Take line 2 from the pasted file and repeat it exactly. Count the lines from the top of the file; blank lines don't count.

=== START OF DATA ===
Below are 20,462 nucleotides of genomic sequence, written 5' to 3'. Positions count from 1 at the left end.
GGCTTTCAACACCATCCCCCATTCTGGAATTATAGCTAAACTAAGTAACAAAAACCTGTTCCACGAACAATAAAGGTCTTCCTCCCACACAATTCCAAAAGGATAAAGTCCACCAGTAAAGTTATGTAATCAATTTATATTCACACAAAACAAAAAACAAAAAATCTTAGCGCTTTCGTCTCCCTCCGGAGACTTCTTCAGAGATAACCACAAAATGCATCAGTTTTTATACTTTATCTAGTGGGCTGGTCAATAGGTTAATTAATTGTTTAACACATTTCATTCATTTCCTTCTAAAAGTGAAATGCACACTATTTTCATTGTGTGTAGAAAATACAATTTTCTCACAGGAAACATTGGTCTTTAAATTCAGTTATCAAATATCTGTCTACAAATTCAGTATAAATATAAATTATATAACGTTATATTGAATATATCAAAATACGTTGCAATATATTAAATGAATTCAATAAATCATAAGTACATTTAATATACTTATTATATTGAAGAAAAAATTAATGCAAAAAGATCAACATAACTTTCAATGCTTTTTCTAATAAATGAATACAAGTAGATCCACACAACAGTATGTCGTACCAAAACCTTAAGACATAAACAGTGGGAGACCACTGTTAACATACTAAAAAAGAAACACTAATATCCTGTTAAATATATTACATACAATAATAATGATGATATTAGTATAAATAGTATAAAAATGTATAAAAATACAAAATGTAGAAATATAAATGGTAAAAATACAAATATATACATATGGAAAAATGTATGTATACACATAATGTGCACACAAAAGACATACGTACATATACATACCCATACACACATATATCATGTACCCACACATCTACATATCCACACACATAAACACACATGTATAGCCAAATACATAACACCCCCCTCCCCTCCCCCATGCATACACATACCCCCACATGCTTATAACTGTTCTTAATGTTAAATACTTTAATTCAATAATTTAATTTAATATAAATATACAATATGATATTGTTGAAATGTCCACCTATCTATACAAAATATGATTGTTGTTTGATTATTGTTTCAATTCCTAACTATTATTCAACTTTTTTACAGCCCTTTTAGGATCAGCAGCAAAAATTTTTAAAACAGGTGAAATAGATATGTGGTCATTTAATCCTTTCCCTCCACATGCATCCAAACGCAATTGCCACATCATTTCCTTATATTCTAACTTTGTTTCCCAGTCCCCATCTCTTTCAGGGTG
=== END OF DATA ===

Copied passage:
GGCTTTCAACACCATCCCCCATTCTGGAATTATAGCTAAACTAAGTAACAAAAACCTGTTCCACGAACAATAAAGGTCTTCCTCCCACACAATTCCAAAAGGATAAAGTCCACCAGTAAAGTTATGTAATCAATTTATATTCACACAAAACAAAAAACAAAAAATCTTAGCGCTTTCGTCTCCCTCCGGAGACTTCTTCAGAGATAACCACAAAATGCATCAGTTTTTATACTTTATCTAGTGGGCTGGTCAATAGGTTAATTAATTGTTTAACACATTTCATTCATTTCCTTCTAAAAGTGAAATGCACACTATTTTCATTGTGTGTAGAAAATACAATTTTCTCACAGGAAACATTGGTCTTTAAATTCAGTTATCAAATATCTGTCTACAAATTCAGTATAAATATAAATTATATAACGTTATATTGAATATATCAAAATACGTTGCAATATATTAAATGAATTCAATAAATCATAAGTACATTTAATATACTTATTATATTGAAGAAAAAATTAATGCAAAAAGATCAACATAACTTTCAATGCTTTTTCTAATAAATGAATACAAGTAGATCCACACAACAGTATGTCGTACCAAAACCTTAAGACATAAACAGTGGGAGACCACTGTTAACATACTAAAAAAGAAACACTAATATCCTGTTAAATATATTACATACAATAATAATGATGATATTAGTATAAATAGTATAAAAATGTATAAAAATACAAAATGTAGAAATATAAATGGTAAAAATACAAATATATACATATGGAAAAATGTATGTATACACATAATGTGCACACAAAAGACATACGTACATATACATACCCATACACACATATATCATGTACCCACACATCTACATATCCACACACATAAACACACATGTATAGCCAAATACATAACACCCCCCTCCCCTCCCCCATGCATACACATACCCCCACATGCTTATAACTGTTCTTAATGTTAAATACTTTAATTCAATAATTTAATTTAATATAAATATACAATATGATATTGTTGAAATGTCCACCTATCTATACAAAATATGATTGTTGTTTGATTATTGTTTCAATTCCTAACTATTATTCAACTTTTTTACAGCCCTTTTAGGATCAGCAGCAAAAATTTTTAAAACAGGTGAAATAGATATGTGGTCATTTAATCCTTTCCCTCCACATGCATCCAAACGCAATTGCCACATCATTTCCTTATATTCTAACTTTGTTTCCCAGTCCCCATCTCTTTCAGGGTG